Anyone whom God loves never ceases to be. In him, in his thinking and loving, it is not just a shadow of us that continues in being; rather, in him and his creative love we ourselves, with all that we are and all that is most ourselves, are preserved immortally and forever in being. It is his love that makes us immortal.
Dogma and Preaching, p. 116
Reflection – “Those who have died live on in our memories, in our hearts.” This has become the standard line in many quarters, to deal with the problem of death and loss. It is so prevalent that it is almost becoming the normal cultural trope for life after death. The idea of actually continuing to exist in one’s personal being after physical death, a basic insight about the nature of human life for millennia, is becoming less and less familiar to many.
It is a deeply inadequate way of resolving the problem of death and grief. My mother died last November. The youngest person in our family who carries significant memories of her that he will carry for the rest of his life is 12 years old (if you’re reading this, hi, Mike!). So, if mom is alive primarily or solely in ‘the hearts and memories’ of those who loved her, that gives her at most another 80 to 90 years of life. What then? When the last person who knew you dies, is that it for you? What good is that?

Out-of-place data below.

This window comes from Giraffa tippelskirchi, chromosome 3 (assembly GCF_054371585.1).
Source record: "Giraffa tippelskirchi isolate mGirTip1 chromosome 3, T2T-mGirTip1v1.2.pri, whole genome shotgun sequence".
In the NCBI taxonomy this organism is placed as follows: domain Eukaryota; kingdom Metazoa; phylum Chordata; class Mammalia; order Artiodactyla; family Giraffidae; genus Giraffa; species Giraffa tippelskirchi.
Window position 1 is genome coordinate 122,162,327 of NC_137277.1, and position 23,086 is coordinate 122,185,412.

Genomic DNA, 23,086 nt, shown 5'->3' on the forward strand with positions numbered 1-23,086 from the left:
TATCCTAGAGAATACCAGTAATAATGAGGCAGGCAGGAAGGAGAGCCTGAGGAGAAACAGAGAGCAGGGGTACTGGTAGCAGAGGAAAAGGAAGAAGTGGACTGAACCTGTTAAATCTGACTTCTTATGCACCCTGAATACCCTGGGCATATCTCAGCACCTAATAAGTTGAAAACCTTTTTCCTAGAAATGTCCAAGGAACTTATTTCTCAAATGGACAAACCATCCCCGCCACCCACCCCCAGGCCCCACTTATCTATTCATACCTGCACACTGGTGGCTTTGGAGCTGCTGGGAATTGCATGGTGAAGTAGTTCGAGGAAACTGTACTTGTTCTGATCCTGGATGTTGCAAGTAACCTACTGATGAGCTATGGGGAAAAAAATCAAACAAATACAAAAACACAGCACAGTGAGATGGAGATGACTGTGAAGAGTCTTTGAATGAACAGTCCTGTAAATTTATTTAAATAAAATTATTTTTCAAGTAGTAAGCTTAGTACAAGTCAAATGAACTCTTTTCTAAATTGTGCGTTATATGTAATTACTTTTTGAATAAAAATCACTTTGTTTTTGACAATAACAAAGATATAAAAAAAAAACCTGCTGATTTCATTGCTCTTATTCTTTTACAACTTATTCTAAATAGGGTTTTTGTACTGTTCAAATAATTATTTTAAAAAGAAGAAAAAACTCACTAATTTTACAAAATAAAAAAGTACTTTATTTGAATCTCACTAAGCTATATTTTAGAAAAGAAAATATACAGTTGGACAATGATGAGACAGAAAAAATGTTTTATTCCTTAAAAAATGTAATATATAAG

But we live in God’s memory, and in His memory we are truly alive. We only live now, in our bodily temporal life, because God is thinking of us and loving us right now. His creative intention towards us sustains us in being in a continuous fashion. We truly live in the mind of God, but this mind of God bestows upon us substantial life, real existence.And this is what carries us over the threshold of death. Not the good wishes and fond memories of our loved ones, precious as these are. Not some kind of mastery of our own over the processes of life, which is the current dream of the trans-humanists. But the love of our Father in heaven and his desire that we spend eternity with Him, his irrevocable choice to hold us in Being, even if we are so unwise as to refuse to spend eternity with Him—this is the hope that sustains us across the mysterious one-way passage from this life to what comes after it. We know very little about that ‘after’, but we know that the Father’s love awaits us there, as it accompanies us here.